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Green bonds. Usage-based car insurance. Utility-scale energy storage. Ontario has made some significant progress over the past few months on a number of sustainability fronts.

Its latest step forward? The Ontario Securities Commission has proposed rules for equity crowdfunding that could prove beneficial to social and eco-minded ventures in search of capital.

To date, Canadian ventures looking to raise money through crowdfunding have been limited to seeking donations (in exchange for a reward) through sites such as Indiegogo or Kickstarter. Ontario’s securities regulator is looking to change that. After lengthy consultation, it has proposed prospectus exemptions that would allow startups to raise money in exchange for equity.

“Once finalized, the crowdfunding exemption would be a game-changer for small and medium-sized businesses looking for venture capital,” according to a commentary from Andrea Johnson and Andre Garber, securities lawyers for Dentons LLP. They added that crowdfunding would “broaden the pool of prospective investors.”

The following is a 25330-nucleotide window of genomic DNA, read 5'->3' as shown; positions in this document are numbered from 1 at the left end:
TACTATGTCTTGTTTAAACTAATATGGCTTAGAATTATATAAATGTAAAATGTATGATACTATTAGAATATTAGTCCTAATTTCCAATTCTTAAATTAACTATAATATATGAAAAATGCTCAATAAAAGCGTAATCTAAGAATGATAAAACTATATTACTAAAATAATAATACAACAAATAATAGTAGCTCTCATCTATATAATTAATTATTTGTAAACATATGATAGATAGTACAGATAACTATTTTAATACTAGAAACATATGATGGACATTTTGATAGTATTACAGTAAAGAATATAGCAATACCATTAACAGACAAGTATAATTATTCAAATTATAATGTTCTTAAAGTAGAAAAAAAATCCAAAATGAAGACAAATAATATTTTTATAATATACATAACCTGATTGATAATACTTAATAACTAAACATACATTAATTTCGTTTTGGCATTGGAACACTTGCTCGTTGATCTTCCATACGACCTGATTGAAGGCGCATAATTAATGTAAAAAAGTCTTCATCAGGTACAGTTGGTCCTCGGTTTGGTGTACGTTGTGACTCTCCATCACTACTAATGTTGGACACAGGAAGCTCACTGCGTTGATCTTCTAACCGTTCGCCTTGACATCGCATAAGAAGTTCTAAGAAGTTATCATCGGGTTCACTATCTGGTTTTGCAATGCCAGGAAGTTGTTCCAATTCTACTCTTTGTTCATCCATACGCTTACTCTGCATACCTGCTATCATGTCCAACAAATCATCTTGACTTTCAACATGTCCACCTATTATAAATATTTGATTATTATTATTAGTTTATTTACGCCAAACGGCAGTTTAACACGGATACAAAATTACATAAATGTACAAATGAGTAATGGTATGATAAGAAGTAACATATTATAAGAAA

While using Internet crowdfunding would create efficiencies and lower the barrier – and cost – for private or public companies incorporated and based in Canada, no company would be permitted to raise more than $1.5 million in a given calendar year.

Investors, meanwhile, would be limited to $2,500 per investment and $10,000 for all investments over a calendar year. The crowdfunding site or portal used would have to be registered with the regulator as a “restricted dealer” and social media could be used to drive traffic to online fundraising pages.

Interested observers, including those in Canada’s social and environmental finance community, have until June 18 to comment on the regulator’s proposal.

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